Tech Focus: The Rise (and Maybe Fall) of YouTube 

By Rob Giuffre 

Last week, we took a brief look into the behemoth media platform that is YouTube.  It is easy to forget that YouTube is still only eleven years old; however, eleven years is a lifetime in the world of tech and the fickle internet use habits of Americans, and YouTube’s key demographic, young adults and teenagers have known a world with YouTube longer than a world without YouTube.  This could be why rumors of YouTube’s downfall have been taken so seriously by its content creators and users.

The rumors and complaints are coming from content creators who claim their channels are losing subscribers, views and likes, which equal ad revenue; and ad revenue equates into income for YouTube personalities.  

YouTube stars like “PewDiePie” (Felix Kjellberg) have alleged that YouTube “is trying to kill his channel.”  Kjellberg, the Forbes-listed top YouTube earner, points towards a large drop in views as evidence that something foul is at play in YouTube land; PewDiePie also claims that his subscribers are not being notified when he uploads new videos to his channel (which is supposed to be standard practice).  

The possible motive? Some have suggested that YouTube is purposely attempting to sabotage PewDiePie because Google executives do not consider him worthy of being the platform’s top star.  Some are even suggesting that Google isn’t comfortable with a white male being atop of the YouTube world amid rapidly changing demographics in America and Europe.  Google and YouTube have addressed the complaints issued by YouTube content creators.  Unfortunately, their statement was generic corporate newspeak akin to an NYPD cop snapping: “Nothing to see here. Keep it moving.”  

In sum, YouTube has denied any sort of change in their internal policies.

This leaves YouTube fans, users and those who earn a living as content creators with the following question: has YouTube peeked and is now on a downward trajectory that will ultimately leave it in MySpace territory; or, is YouTube merely experiencing growing pains, and perhaps the content creators complaining and threatening to delete their channels are merely suffering from a case of Chicken Little by insisting the sky is falling?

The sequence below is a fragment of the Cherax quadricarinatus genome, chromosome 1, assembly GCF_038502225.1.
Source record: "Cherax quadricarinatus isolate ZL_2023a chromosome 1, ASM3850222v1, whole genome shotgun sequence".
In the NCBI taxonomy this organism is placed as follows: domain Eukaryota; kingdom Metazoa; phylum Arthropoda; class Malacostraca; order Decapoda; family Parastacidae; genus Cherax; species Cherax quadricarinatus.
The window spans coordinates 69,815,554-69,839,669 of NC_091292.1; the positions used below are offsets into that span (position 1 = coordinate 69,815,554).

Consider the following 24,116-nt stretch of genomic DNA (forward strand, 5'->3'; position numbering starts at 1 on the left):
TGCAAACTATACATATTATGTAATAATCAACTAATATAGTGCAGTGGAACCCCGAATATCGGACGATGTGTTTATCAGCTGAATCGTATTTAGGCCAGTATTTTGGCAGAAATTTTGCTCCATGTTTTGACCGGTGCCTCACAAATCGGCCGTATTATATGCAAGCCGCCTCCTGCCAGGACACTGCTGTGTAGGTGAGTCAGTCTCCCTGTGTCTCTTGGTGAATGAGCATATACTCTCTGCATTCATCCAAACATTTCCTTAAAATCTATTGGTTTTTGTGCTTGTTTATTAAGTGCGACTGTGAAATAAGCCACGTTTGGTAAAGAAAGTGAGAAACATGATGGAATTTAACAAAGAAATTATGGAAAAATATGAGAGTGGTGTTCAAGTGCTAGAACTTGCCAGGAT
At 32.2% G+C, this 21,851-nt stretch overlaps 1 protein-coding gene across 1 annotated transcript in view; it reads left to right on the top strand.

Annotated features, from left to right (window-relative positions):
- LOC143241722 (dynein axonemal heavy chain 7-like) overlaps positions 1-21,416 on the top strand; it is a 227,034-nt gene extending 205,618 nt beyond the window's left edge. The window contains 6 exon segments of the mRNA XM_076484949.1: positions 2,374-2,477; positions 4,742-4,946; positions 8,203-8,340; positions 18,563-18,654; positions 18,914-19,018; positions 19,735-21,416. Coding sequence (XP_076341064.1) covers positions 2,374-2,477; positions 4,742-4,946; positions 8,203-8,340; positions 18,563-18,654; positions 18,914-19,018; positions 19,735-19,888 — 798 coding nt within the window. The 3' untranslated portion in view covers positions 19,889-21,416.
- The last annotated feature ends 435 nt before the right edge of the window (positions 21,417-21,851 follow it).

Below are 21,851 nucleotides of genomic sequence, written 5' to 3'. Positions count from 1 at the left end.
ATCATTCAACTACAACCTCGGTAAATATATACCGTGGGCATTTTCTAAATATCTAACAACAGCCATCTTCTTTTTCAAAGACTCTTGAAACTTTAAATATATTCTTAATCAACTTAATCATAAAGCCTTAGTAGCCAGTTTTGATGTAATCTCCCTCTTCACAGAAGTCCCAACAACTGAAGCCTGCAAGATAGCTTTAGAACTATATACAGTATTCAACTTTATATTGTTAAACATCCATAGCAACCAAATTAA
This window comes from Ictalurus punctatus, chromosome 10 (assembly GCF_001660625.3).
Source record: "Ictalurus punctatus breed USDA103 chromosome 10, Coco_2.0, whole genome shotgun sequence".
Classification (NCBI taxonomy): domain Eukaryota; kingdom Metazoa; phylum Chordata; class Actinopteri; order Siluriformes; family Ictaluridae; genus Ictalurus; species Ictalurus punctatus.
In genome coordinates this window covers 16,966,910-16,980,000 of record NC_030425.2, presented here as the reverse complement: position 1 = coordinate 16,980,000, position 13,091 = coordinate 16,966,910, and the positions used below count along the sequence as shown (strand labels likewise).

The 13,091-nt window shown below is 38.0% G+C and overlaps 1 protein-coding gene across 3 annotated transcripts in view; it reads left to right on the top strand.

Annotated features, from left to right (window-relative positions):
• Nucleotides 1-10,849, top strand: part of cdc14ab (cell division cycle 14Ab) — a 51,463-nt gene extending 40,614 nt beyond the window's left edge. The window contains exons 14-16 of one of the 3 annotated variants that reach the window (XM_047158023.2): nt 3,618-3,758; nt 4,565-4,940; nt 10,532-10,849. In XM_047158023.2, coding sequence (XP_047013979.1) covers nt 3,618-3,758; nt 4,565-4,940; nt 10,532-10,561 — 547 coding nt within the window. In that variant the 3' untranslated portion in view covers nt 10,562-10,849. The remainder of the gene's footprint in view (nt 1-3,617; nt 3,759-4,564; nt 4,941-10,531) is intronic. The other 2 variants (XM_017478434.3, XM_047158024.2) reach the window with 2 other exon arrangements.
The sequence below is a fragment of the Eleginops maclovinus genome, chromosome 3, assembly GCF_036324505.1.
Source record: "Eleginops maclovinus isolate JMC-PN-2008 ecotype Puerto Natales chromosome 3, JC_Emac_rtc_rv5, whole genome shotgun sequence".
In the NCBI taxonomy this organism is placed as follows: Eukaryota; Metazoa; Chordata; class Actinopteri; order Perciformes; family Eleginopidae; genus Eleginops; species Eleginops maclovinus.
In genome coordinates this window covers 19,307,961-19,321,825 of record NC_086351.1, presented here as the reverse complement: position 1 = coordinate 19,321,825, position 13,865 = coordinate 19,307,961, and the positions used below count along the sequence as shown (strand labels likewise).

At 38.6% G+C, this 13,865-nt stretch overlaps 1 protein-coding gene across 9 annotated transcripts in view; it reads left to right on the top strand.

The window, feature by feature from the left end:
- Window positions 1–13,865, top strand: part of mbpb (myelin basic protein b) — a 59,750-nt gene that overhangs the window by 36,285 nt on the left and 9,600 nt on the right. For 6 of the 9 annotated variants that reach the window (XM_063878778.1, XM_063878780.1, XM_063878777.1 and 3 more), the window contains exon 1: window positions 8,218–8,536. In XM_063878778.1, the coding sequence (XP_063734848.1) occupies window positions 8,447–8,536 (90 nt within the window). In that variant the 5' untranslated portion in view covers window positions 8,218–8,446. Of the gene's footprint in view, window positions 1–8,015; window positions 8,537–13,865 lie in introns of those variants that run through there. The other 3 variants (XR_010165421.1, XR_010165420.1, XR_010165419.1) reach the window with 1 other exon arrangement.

In short, the latter appears to be more likely the case.  YouTube is now officially big business.  The executives at Google who are in charge of decision making for YouTube are well-aware of the mistakes of companies that came before them and perished as a result and it must be assumed have the sense to not meddle with their very successful web service and ruin a good thing.

It is unlikely that Google/YouTube would take the time to meddle with individual users.  Why would they?  The reasons being offered  by PewDiePie and others fail to meet the common sense test.

What is likely is that Google/YouTube have recently decided to court larger, household name companies to buy advertisements.  Let’s speculate that this is true.  Let’s also speculate that Google/YouTube is armed with their very impressive market research data and are asking for top dollar for ad buys.  Marketing executives at these large companies might question the validity of said market data.  

To make a long story short, Google/YouTube probably is indeed tinkering with their internal algorithms in order to more effectively bring their advertisement sales to the next level.

YouTube should come clean with their content creators and fans and admit that they are trying out new algorithms to give perspective advertisers the most accurate picture of their user base.  The YouTube community, for the most part is one that is fair and willing to listen to reason.  The executives at Google/YouTube risk diminishing the trust their community has for their web service the longer they insist that nothing is to be seen.  

Rob Giuffre is a Network+ and A+ certified computer/network technician and sole owner of RatCat Computers. Call 347-538-6231 for a free quote and to schedule a service appointment for any computer or network issue.  We appreciate, respect and value all of our clients

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